Similar attacks can be accomplished with malware installation by attacker to the airport’s website or intranet, where airport users’ devices may be infected, thus giving the opportunity to malicious attackers to access airport’s network and critical information system through these infected devices.

Impact evaluation: Smart airports systems are interconnected to increase their interoperability, so potential attacks can cause network outage, flight cancellations, passenger delays, loss of confidence, major financial damages, where as manipulation of data from essential functionalities and safety parameters like air navigation & air traffic control management systems, communications, aircraft collision avoidance systems and other aircraft management systems which may lead to fatal accident and loss of human lives.

Resilience Measures: Countermeasures includes antimalware and Intrusion Detection & Protection Systems (IDS/IPS) should be implemented. It is important all the software patches and hardware updates to be done on time, so as smart airport’s systems to be kept up-to-date, with reduced exposure to common vulnerabilities. Moreover, the monitoring and audit of systems and log files are also crucial for the resilience of smart airports, because any unauthorized changes by malicious insiders should be immediately detected and remediated. It is said that “what you can’t prevent, you should be able to detect, and if you detect something, it means you weren’t able to prevent it” so preventive, detective, and corrective controls should work together for resilient system.

Regulatory Measure: ICAO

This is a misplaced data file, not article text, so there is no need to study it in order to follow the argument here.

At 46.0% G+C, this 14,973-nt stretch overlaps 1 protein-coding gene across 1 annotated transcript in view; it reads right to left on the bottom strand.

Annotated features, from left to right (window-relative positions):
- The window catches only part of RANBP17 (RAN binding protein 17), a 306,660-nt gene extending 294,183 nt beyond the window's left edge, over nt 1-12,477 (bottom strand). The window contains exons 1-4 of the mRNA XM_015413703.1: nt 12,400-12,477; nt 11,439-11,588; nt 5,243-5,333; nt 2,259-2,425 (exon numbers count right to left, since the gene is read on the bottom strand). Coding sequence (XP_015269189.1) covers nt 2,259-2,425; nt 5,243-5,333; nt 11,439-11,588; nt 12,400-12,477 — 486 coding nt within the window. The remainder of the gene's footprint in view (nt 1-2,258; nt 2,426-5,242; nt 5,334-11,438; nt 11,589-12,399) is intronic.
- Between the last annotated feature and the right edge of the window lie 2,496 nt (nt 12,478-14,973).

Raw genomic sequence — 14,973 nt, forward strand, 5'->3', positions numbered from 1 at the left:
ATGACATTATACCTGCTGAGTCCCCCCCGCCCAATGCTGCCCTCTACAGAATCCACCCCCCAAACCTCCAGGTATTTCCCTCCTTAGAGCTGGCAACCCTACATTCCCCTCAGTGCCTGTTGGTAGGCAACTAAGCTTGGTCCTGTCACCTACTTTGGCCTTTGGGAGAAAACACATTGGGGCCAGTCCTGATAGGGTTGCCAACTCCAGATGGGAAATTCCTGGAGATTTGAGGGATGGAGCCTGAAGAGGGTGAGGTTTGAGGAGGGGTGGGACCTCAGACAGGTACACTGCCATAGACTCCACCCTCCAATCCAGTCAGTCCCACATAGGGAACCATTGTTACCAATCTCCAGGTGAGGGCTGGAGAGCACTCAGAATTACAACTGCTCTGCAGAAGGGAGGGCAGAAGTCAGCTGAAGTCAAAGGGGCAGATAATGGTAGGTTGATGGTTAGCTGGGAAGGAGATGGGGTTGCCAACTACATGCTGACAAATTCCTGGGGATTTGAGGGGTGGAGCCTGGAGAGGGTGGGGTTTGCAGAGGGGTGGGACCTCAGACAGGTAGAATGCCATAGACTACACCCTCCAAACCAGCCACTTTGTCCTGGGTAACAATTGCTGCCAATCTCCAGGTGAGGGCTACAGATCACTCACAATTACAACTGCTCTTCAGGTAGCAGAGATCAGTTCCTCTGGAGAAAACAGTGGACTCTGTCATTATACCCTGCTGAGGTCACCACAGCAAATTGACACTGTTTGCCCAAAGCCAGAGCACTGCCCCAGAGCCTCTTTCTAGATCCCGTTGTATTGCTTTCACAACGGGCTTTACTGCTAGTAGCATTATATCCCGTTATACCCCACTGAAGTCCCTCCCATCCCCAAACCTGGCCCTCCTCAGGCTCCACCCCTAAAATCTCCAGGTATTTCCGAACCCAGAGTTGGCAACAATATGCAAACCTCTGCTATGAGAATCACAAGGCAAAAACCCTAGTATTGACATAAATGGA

The International Civil Aviation Organization (ICAO) creates regulations for aviation safety, security, efficiency and regularity and environmental protection. Where It was urged to Member States and ICAO in Assembly Resolution A40-10 for Addressing Cybersecurity in Civil Aviation while promoting the universal adoption and implementation of the Convention on the Suppression of Unlawful Acts relating to International Civil Aviation (Beijing Convention) and Protocol Supplementary to the Convention for the Suppression of Unlawful Seizure of Aircraft (Beijing Protocol) as a means for dealing with cyberattacks against civil aviation.

ICAO Resolution A40-10 for Addressing Cybersecurity in Civil Aviation superseded Resolution A39-19, with the focus to develop an action plan and implement Cybersecurity Strategy as the core component for civil aviation industry and to ensure that cybersecurity matters are considered and coordinated in a manner through the appropriate mechanisms in the spirit of the Strategy.

Legal Analysis

Cyber crime is a “combination of crime and computer” while specific to installing malware which caused or tend to cause the destruction to system resources is categorized as computer-targeted crime, where any computer resource is the victim of an attack crafted to harm it (and its owner) specifically, following provisions are mentioned considering the cyber crime as global concern.

In the U.S., United States Code, Title 18 defines the federal crimes, court systems, and punishments of the United States. It has been amended many times to include computer-related crime. The Federal Computer Abuse Act (18 U.S.C. Sec. 1030) outlaws the deliberate “transmission of a program, information, code, or command and as a result of such conduct intentionally causes damage without authorization to a protected computer” (18 U.S.C. Sec 1030(a)(5)(A).

The first prosecution in united states under the Federal computer crime statute , 18 USC § 1030, was for a release of a worm. Robert Tappan Morris, then a graduate student in computer science at Cornell University, released his worm into the Internet on 2 Nov 1988. The worm rapidly copied itself and effectively shut down the Internet. Morris was convicted of violating 18 USC §1030 in 1990 and the conviction was upheld in U.S. v. Morris, Citation 928 F.2d 504 (2dCir. 1991), cert. denied, 502 U.S. 817 (1991).